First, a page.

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A Lot or a Little?
What you will—and won't—find in this book.
Readers can think about the idea of a dystopia and compare this world with other tales of scary future worlds. Also, Thomas and his friends are part of scientific tests, and there's much talk of "variables" and piecing together patterns in the brain to cure a disease. Readers can look up more about how scientists study human behavior in much less violent experiments than they find conducted in this series.
This book shows how a government agency with too much power can lose sight of how to help the people they're supposed to serve. And how that breed of government can often lead to violent opposition.
Positive Role Models
Thomas continues to put his friends first as he has the whole series, enduring life-threatening situations to save them. He even considers sacrificing himself if he thinks it means saving more people -- and with the help of the people who have been horribly manipulating him at every turn. These "scientists" continue their quest for a disease cure by staging trials that kill their teen subjects.
Violence & Scariness
There are two significant deaths of characters followed through the series. One is crushed by a building and the other succumbs to the Flare disease that causes madness and begs to be shot -- Thomas eventually shoots him. There are numerous fist fights; some intense electrocutions by specialized weapons; shooting deaths and a pinkie toe shot off; stabbings, broken glass and knife fights; and Thomas strangles someone to death. In a lawless city overrun by the diseased, people are "killing anything that moves" and there are hints of cannibalism. A van is surrounded by diseased and people are thrown from the car and shot. Numerous people are crushed when a building collapses, others are sliced at by government machines. Thomas is in solitary confinement for 5 weeks with no shower.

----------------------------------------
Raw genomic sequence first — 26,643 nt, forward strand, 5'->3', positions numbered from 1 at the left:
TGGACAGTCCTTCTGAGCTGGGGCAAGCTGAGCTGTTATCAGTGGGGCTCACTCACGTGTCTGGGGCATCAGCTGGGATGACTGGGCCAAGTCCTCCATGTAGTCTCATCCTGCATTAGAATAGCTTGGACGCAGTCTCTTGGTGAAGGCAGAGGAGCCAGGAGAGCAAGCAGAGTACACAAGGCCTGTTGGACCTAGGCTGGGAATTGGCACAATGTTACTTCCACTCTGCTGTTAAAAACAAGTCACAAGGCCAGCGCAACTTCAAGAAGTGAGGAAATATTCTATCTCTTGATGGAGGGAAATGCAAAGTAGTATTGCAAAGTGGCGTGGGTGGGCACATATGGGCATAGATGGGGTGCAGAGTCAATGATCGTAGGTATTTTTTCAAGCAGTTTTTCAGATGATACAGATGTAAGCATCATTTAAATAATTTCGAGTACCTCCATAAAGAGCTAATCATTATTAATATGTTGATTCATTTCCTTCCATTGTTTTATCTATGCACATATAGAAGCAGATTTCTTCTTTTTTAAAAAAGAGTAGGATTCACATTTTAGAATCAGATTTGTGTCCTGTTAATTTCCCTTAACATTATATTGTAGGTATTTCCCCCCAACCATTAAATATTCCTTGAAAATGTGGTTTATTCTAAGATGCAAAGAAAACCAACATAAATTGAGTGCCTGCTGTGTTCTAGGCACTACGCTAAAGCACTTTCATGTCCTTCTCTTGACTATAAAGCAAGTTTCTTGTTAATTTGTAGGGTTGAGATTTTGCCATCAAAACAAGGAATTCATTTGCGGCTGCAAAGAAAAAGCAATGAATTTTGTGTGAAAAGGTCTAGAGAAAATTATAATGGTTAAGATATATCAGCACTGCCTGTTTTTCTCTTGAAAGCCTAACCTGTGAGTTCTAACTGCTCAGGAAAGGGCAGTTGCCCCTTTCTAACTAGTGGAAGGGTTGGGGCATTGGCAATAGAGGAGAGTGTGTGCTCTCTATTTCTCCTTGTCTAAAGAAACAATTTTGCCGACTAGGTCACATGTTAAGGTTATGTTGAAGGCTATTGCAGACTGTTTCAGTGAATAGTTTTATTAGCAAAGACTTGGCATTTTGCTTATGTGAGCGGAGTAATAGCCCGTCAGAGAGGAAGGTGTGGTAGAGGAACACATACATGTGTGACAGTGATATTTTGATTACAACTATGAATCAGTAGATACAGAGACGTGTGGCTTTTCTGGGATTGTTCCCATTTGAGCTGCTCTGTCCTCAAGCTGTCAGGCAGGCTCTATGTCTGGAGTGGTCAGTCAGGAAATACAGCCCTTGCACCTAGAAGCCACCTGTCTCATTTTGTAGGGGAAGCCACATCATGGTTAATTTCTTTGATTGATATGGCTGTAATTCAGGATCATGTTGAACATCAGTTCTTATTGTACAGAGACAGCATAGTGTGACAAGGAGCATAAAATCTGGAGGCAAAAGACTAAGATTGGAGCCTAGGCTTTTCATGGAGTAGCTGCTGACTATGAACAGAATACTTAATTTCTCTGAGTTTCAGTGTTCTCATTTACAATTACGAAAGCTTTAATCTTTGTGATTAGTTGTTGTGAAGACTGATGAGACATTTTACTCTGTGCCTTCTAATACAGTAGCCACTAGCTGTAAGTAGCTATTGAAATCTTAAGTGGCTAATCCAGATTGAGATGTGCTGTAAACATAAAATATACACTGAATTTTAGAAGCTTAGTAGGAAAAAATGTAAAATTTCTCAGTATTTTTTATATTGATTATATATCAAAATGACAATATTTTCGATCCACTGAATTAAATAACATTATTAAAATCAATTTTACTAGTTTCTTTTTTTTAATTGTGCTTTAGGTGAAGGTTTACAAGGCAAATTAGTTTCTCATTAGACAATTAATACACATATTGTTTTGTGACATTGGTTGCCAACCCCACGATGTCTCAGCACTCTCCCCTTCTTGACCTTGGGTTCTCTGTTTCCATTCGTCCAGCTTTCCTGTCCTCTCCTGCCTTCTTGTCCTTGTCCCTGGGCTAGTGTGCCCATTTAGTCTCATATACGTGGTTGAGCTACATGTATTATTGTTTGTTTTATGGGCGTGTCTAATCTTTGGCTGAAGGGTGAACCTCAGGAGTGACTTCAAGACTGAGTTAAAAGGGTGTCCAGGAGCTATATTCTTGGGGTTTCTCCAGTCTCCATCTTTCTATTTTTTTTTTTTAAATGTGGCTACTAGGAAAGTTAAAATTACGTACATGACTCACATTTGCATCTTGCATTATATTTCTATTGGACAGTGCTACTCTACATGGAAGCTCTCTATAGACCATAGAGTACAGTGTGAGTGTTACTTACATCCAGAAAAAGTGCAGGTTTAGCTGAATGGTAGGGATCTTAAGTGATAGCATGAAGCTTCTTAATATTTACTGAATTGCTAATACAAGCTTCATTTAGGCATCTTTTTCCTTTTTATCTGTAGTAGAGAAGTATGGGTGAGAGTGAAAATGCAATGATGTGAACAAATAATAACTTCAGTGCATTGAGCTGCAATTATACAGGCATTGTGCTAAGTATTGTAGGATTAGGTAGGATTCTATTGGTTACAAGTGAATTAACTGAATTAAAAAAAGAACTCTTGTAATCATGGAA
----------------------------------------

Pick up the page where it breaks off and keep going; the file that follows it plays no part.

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Sex, Romance & Nudity
A couple kisses.
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The teens have their own slang. Fake swear words such as "shuck," "shuckface," "shucked in the head," "slinthead," "klunk," and "shanks" replace the real thing. And you'll see "bloody," "hell," and "dammit" a few times, as well.
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Drinking, Drugs & Smoking
Sick people who can afford it shoot up a substance called "bliss" that slows down their brain significantly as well as the progression of the disease.
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Parents Need to Know
Parents need to know that this final book in The Maze Runner Trilogy is just as dark as the other two. Adult "scientists" are still manipulating and killing teens and a whole city succumbs to a disease that causes madness, mass violence, and eventually cannibalism. The publisher still has this series marked for ages 12 and up, but it's more in line with other dystopian novels marketed to 14 and up. Fans of the series will be shaken by deaths of two important characters. One sadly begs to be shot when he gets the disease. Other violence is fairly constant and runs the gamut: shootings, stabbings, electrocutions, fist fights, and numerous people are crushed to death. The main character is forced to decide whether to sacrifice himself for what may be the greater good.
Is It Any Good?
It shouldn't be surprising to series fans that THE DEATH CURE stays grim throughout. As answers surface, friends don't suddenly stop dying or getting manipulated by the government. The scientists keep being fanatical and nonsensically blood-thirsty and are just about always one step ahead. The world is still diseased and mad. The hopelessness gets downright oppressive after a while, even as the pace quickens toward an explosive finale.
What keeps this series from being more memorable is that oppressiveness. The dystopian world of Hunger Games has a rabid fan base because of the hope the memorable characters have of overcoming all obstacles. It's always pretty obvious in The Maze Runner that there are too many obstacles to overcome. If this was adult literature, sure, depress the heck out of readers. But this is YA fiction and even if teen readers are mature enough to handle it, they still deserve a little more optimism.
Did we miss something on diversity?
Research shows a connection between kids' healthy self-esteem and positive portrayals in media. That's why we've added a new "Diverse Representations" section to our reviews that will be rolling out on an ongoing basis. You can help us help kids by suggesting a diversity update.